There is simply too much talent to only play eight players. Eight or nine might be the number that fill the main rotation, but ten-to-eleven players will see the floor every game. Here is an example of a possible base rotation (obviously subject to change):

Starters:

C- Connor Vanover

PF- Vance Jackson

SF- Moses Moody

SG- Isaiah Joe

PG- J.D. Notae

Key Reserves:

Desi Sills

Davonte Davis

K.K. Robinson

Jalen Tate

Jaylin Williams

Small Minutes:

Reggie Chaney

Ethan Henderson

Abayomi Iyiola

Analysis:

That lineup is how I anticipate the season to start. I do hold the belief that by the time conference play starts, the Razorbacks likely may start three freshmen. Which combination of freshmen depends on the opponent and the matchup since each player brings a unique skillset. One of the more intriguing questions about next year’s rotation: how often will the Hogs play small ball?

It was done out of necessity last season, but exploited some mismatches with speed and scoring. The small ball lineup this upcoming season would have more size and more scoring threats.

Small Ball Lineup:

C- Jaylin Williams/Vance Jackson

PF (dunk spot) – Jalen Tate

SF – Moses Moody

SG – Isaiah Joe/KK

PG – Devo/Desi/Notae

Analysis:

This small ball lineup would have any combination of the most talented players on the floor at one time, but is not nearly as hurt by size mismatches as last year’s team. In certain lineups, the shortest player could be 6-4 or 6-5 if Tate moved to the point and Jackson to the four. Every single one of these players has the ability to score at all three levels, as well. This is not to say this will be the only lineup Coach Musselman will use next year, but it is an intriguing one to say the least. If the Razorbacks can play a dangerous small lineup, could they also play a dangerous “size” lineup?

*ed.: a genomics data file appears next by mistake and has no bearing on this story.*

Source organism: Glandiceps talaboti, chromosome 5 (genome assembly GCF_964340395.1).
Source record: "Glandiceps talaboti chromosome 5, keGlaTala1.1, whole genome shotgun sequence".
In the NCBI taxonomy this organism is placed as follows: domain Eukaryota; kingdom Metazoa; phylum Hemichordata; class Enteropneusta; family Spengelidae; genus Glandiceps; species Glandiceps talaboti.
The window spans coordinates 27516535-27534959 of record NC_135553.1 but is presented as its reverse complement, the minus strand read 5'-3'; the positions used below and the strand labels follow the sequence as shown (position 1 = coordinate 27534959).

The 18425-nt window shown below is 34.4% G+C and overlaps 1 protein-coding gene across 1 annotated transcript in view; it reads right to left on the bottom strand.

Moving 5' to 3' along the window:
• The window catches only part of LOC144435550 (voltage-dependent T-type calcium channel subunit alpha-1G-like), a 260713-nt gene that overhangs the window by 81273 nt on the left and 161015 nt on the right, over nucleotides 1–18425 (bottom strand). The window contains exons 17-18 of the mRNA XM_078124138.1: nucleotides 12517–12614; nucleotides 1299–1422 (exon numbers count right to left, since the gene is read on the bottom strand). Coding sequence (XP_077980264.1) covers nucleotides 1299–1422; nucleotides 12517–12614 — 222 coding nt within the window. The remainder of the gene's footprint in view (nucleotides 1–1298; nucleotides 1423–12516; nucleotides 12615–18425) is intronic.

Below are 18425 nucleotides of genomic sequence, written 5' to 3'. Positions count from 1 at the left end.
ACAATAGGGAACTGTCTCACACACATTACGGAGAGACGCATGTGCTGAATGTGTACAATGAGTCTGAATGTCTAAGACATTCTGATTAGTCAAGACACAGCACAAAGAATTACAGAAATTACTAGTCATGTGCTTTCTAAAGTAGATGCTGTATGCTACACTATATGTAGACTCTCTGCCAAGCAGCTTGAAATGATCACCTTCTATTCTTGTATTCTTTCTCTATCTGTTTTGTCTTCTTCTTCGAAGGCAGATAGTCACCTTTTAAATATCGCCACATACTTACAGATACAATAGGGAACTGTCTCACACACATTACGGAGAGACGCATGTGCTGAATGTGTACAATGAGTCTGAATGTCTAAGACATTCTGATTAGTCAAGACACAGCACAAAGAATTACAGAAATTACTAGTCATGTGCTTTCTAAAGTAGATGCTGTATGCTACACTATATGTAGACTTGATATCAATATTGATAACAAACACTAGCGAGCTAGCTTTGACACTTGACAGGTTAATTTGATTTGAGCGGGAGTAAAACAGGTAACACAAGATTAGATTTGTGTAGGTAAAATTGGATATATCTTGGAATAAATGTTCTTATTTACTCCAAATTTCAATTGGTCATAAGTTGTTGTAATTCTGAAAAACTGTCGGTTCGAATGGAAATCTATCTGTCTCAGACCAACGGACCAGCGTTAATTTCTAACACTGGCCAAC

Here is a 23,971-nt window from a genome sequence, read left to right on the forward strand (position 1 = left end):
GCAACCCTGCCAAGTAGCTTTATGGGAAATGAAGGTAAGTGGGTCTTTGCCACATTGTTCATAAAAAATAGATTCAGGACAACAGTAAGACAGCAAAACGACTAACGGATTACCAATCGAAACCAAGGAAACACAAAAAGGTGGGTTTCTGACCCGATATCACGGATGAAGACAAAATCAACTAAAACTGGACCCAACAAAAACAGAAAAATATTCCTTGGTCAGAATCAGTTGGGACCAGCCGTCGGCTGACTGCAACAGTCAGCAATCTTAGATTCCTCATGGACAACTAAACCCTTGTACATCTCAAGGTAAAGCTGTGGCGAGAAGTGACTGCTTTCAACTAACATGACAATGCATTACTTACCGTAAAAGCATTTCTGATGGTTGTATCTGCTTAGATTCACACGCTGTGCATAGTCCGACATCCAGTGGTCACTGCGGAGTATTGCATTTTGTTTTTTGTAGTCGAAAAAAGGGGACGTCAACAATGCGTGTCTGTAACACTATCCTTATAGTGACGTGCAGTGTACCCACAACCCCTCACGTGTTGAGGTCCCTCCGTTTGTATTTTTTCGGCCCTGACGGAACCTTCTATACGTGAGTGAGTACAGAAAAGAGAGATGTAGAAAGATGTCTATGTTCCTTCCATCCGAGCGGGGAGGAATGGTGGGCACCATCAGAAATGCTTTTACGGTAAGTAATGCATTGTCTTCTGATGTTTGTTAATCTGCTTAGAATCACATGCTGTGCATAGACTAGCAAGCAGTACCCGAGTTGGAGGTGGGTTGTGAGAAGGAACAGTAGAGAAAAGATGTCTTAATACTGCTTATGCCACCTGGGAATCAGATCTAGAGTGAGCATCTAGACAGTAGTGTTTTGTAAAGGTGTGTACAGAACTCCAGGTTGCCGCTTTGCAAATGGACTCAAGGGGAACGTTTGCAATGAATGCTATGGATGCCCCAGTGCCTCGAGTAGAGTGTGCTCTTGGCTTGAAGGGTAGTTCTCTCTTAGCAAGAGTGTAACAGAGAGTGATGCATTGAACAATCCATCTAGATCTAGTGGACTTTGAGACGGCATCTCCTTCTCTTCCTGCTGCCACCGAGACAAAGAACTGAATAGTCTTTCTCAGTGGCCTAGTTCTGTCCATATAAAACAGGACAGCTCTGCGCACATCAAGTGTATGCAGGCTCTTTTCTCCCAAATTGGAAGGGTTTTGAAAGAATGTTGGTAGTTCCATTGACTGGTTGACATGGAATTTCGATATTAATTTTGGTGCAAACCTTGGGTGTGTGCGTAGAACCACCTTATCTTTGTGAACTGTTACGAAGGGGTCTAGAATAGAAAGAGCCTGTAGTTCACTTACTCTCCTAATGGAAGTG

Big Lineup:

C – Vanover/Williams

PF – Jackson/Williams

SF – Moody

SG- Joe

PG – Devo/Tate

Analysis:

Not much different than a couple of the potential small ball lineups, but there is potential for having a 7-3 and 6-10 center and power forward combo and three wings at 6-5 and 6-6. Every player is an outside scoring threat, again, too.

What Does it Mean?

This article began as an attempt to squash any uneasiness that fans had of a minimal rotation with this amount of talent. It turned into hypothetical lineups (which I enjoy making), but my point stands through those lineups. In the two niche lineups I mentioned, the number of rotational players is matched from last year’s team. The standard base lineup has much more fluidity. Also, as fans saw last year, some players have stretches where they struggle. The bottom three likely will have to fill in at times, especially early in helping Williams adjust to the college game and Jackson adjust to high major basketball again.

Fans worrying about having too much talent to play all of it is a good problem to have, but one fans shouldn’t worry about.

Jackson Collier
Jackson is a soon-to-be law student with an academic background in journalism, English, and history. He played basketball through high school at Little Rock Catholic and enjoys writing and talking about sports. His pipe dream is to be a college or high school basketball coach.